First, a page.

Matthew Griffin, described as “The Adviser behind the Advisers” and a “Young Kurzweil,” is the founder and CEO of the 311 Institute, a global futures think tank working between the dates of 2020 to 2070, and is an award winning futurist, and author of “Codex of the Future.” Regularly featured in the global media, including AP, BBC, CNBC, Discovery, RT, and Viacom, Matthew’s ability to identify, track, and explain the impacts of hundreds of revolutionary emerging technologies on global culture, industry and society, is unparalleled. Recognised for the past six years as one of the world’s foremost futurists, innovation and strategy experts Matthew is an international speaker who helps governments, investors, multi-nationals and regulators around the world envision, build and lead an inclusive, sustainable future. A rare talent Matthew’s recent work includes mentoring several Education and Lunar XPrize teams, building the first generation of biological computers and re-envisioning global education with the G20, and helping the world’s largest conglomerates ideate the next 20 years of intelligent devices and machines. Matthew's clients include three Prime Ministers and several governments, including the G7, Accenture, Bain & Co, BCG, BOA, Blackrock, Bentley, Credit Suisse, Dell EMC, Dentons, Deloitte, Du Pont, E&Y, HPE, Huawei, JPMorgan Chase, KPMG, McKinsey, PWC, Qualcomm, SAP, Samsung, Sopra Steria, UBS, and many more.
WHY THIS MATTERS IN BRIEF
Bacteria’s stellar ability to rapidly evolve to overcome today’s most potent antibiotics puts tens of millions of lives at high risk, but now scientists are designing new genetics based antibiotic treatments that could kill off bacteria’s natural advantage.
Even since Alexander Fleming stumbled across penicillin, the first antibiotic drug, scientists knew that our fight with evolution had just begun – they also knew that one day these then advanced medicines would become obsolete. And as anti-biotic resistance increases, as the World Health Organisation (WHO) lists anti-biotic resistance as one of the greatest threats to humanity, capable of increasing the number of deaths around the world by tens of millions of people per year, that day is approaching. Fast.
Most antibiotics work by blocking the biological processes that allow bacteria to thrive and multiply, but with prolonged, low dosage use, antibiotics become a source of stress that prompts the bacteria’s evolutionary DNA machinery to kick in to create new anti-biotic resistant strains, and when one of them becomes resistant they all do.
In one of the most chilling demonstrations you can see this in action in the video below where a single strain of bacteria takes just eleven days to become impervious to doses of anti-biotics that are 1,000 times more powerful than were needed to kill the original bacterial strain.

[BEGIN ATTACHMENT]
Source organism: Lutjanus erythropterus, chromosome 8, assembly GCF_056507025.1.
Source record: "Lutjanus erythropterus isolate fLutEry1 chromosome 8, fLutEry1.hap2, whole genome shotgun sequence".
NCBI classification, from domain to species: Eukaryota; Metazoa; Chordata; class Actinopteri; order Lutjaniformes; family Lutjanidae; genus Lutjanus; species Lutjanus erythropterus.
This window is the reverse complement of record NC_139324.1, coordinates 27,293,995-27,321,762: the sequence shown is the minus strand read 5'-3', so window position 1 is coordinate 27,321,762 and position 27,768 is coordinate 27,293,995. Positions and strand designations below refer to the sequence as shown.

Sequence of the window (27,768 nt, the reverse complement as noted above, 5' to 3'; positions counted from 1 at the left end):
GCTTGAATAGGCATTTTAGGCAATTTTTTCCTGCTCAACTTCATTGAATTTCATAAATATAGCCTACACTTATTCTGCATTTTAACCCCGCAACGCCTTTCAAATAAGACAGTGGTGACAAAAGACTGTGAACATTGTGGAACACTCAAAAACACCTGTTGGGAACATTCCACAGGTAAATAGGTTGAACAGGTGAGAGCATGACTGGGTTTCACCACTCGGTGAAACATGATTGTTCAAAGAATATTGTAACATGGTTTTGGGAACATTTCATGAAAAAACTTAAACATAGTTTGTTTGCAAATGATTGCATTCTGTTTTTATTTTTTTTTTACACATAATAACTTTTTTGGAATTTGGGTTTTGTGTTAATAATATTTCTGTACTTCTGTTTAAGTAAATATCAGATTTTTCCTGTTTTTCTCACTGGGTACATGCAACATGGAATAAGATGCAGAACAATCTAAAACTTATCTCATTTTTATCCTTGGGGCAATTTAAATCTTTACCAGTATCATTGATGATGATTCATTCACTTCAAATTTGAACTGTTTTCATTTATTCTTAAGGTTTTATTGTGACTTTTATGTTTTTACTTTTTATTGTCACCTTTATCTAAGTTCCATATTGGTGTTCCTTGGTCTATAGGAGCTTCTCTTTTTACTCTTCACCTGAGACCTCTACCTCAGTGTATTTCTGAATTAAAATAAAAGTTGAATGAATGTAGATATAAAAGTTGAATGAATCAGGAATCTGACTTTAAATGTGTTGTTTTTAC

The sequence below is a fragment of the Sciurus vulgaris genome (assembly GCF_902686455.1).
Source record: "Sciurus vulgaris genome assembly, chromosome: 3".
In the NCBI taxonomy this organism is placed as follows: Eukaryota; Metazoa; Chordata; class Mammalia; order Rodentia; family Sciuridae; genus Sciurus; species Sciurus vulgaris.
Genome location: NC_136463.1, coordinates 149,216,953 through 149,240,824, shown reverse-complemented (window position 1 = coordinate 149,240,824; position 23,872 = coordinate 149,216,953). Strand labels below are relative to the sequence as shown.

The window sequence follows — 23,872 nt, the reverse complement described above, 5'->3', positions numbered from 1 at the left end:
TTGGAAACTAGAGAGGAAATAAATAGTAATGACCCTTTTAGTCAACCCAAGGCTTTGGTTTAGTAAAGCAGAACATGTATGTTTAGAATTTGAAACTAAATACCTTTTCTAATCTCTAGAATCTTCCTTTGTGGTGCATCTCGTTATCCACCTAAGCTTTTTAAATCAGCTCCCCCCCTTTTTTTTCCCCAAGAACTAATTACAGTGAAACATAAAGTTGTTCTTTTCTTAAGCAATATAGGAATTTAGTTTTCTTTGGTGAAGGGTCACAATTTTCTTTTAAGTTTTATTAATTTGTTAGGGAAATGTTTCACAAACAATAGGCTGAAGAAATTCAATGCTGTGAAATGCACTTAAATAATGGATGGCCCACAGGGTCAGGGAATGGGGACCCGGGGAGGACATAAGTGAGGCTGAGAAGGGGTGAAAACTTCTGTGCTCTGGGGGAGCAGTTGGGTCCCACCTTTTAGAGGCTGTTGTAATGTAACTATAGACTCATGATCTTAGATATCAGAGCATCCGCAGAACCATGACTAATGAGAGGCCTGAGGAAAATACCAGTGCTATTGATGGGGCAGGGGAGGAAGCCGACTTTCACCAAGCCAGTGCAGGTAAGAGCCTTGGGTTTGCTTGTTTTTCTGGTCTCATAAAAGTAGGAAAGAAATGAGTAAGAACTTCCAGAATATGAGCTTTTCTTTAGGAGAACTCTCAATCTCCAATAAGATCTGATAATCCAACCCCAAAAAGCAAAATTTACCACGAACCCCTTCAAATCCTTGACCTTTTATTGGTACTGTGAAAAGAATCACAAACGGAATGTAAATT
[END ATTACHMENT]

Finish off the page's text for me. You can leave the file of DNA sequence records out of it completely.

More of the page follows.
Even worse though, and if all this wasn’t bad enough already, because the same family of anti-biotics generally work on the same biological pathways, when one bacterium evolves a mutation that resists one type of drug, it often renders that entire family of drugs useless.
It’s this arms race that is forcing scientists to think differently.
Now teams of scientists have found a new approach to tackle anti-biotic resistance – a “CRISPR pill” that instructs harmful bacteria to shred their own genes to bits. In short it’s a genetic chainsaw, like the ones I’ve covered before.
In essence, scientists are returning CRISPR, the world’s most powerful real time gene editing tools, to its roots, and while CRISPR’s best known as a handy way to manipulate DNA in anything and everything it turns out that the CRISPR mechanism is actually a part of the bacteria’s natural immune defence system. And just like our immune systems that can turn against themselves, scientists are now hoping to give harmful bacteria a destructive auto-immune disease.
When it’s finished this CRISPR pill, this chainsaw in a capsule, will have the ability, unlike today’s “kill ‘em all” anti-biotics, to precisely target single strains of harmful bacteria, and leave other types, such as the beneficial bacteria in the gut, intact.
This truly is a case of smarter, not stronger.
“The downside of antibiotics is they are a sledgehammer that depletes and destroys the gut microbial community,” says Dr. Jan Peter van Pijkeren at the University of Wisconsin Madison, who is working on CRISPR based antibiotics, “you want to instead use a scalpel in order to specifically eradicate the microbe of interest.”
“The idea of CRISPR based approaches is to enact sequence-specific antimicrobial activity, placing selective pressure against genes that are bad rather than conserved bacterial targets,” explains Dr. Timothy Lu at MIT who’s leading his own team, “the way I view it is not that we will be able to make an evolution proof therapy, but that the genetic engineering tools will become more robust so that as evolution happens, we can rapidly develop countermeasures.”